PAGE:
8 Subtle Ways You’re Sabotaging Your Work Relationships

Jul 28, 2014
6 Min Read

Do you know your colleague’s children’s names? If you want her to help you later on, you might want to memorize them.

The devil is in the details. While it’s of course important to focus on the big ticket items, small, everyday interactions added together can make or break a professional relationship. Here are eight things you might be doing without thinking. Stop today!

Forgetting (or never learning) personal details

When someone tells you their name, commit to it memory and use it in your next conversation. Make a note of your colleagues’ children and their names and ages. Wish your colleagues a happy birthday, and if they tell you they have something important coming up in their lives, remember that and ask about it later. Failure to do these things will keep your relationship at a purely business level, which won’t provide the rapport you need for your colleague to go the extra mile for you.

Ignoring a non-urgent request

When a colleague sends you an email, make a habit of responding within 24 hours. Even if the message isn’t a priority for you, it may be for them. Don’t be one of those people who is “bad about email.” While you may not mean any harm, this will eventually result in a loss of trust and respect as well as a vicious cycle of inattention (i.e. you ignore me, I ignore you back).

Forcing other people to ask you about status

Do your boss and colleagues have to track you down in person or nag you repeatedly about the projects you own? Even if your results are stellar and everything turns out fine in the end, giving your colleagues a few extra gray hairs wondering what the bleep is going on will not do much for your work relationships. Instead, be proactive about providing status in the manner in which your colleagues would like to receive it.

Doing something else while having a conversation

Multi-tasking is a fact of life in the twenty-first century. But people who can’t pry their eyes away from their smartphones for 5 minutes to have a meaningful interaction with another human will also not be able to count on the benefits of valuable relationships. Make sure you are both physically and mentally present when a colleague comes into your office.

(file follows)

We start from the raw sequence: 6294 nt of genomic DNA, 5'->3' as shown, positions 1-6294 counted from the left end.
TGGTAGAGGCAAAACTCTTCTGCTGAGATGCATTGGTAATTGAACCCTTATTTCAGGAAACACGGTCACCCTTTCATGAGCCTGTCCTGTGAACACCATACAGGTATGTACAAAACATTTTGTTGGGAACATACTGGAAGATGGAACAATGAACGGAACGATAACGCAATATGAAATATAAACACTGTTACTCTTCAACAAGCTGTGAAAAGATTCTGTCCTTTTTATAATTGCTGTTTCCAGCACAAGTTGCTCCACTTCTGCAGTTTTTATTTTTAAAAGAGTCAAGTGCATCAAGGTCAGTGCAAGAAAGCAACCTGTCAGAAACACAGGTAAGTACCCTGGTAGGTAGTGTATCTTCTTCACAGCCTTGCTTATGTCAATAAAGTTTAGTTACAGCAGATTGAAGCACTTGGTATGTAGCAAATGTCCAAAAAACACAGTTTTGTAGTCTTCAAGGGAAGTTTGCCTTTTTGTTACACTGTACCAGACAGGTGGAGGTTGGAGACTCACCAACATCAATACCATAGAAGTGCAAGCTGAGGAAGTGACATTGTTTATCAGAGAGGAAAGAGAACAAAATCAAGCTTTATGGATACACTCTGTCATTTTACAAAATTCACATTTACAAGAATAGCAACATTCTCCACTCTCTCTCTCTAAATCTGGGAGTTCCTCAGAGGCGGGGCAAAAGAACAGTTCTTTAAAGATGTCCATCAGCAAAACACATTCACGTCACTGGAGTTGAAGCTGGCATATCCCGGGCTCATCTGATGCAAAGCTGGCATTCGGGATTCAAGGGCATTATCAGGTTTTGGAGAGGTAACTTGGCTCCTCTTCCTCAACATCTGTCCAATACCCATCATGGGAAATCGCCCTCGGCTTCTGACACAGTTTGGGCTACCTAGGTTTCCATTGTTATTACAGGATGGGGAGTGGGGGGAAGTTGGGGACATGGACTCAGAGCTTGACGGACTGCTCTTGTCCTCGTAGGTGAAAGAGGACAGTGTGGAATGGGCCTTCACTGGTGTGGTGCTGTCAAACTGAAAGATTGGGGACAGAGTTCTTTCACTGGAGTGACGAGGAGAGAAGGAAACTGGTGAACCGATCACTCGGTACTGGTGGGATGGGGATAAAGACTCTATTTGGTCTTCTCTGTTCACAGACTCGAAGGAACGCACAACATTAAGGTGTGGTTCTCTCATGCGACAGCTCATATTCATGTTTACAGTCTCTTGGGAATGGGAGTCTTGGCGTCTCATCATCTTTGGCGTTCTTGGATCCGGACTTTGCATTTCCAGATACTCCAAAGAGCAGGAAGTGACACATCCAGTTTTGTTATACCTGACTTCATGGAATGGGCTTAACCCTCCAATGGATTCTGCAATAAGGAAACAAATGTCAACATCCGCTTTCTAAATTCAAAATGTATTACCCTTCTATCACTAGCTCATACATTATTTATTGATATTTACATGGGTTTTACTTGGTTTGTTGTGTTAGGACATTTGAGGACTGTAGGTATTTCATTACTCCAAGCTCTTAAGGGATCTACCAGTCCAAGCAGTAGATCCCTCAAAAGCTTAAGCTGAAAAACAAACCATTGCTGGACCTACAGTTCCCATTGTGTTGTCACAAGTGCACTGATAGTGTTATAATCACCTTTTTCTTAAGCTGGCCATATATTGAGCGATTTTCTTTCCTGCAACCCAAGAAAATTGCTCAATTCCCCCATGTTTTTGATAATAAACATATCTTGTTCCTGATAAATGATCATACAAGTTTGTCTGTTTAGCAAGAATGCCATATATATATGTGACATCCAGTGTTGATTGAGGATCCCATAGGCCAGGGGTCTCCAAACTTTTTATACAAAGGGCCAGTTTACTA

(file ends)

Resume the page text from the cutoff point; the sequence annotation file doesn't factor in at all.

Rushing people out the door

I get it, you are busy. So is everyone. However, it leaves a bad taste in people’s mouths when you appear stressed and agitated in every interaction and act like you can’t wait to get rid of them. If someone contacts you or comes by and you genuinely don’t have any time to talk, say so upfront. Be kind about it and ask when you can catch up with them later.

Just expecting people to do their jobs

There are certain people who believe that others don’t need to be thanked for doing what they get paid for. I guarantee those folks don’t have their colleagues going to bat for them in a crisis. Remember that your colleagues have the option of working somewhere else and show them appreciation when they perform with excellence.

Inviting only certain colleagues out for drinks or to your house

You will, of course, like some colleagues better than others. However, you should make sure you’re not unintentionally excluding others. Don’t, for instance, invite half your team to your wedding. You’re just asking for the other half to feel hurt or offended, and those negative emotions are bound to spill into your work relationships.

Coming into work with a contagious illness

A cold is one thing. But when you have a stomach virus, pink eye, or anything with a fever, stay home. Your colleagues do not appreciate you hacking up a lung in their presence and spreading the bug all over the office. You may think no one cares if you’re sick, as long as you’re productive. For the millions of germaphobes out there, that’s not the case. Be considerate to them and they’ll want to be considerate back.

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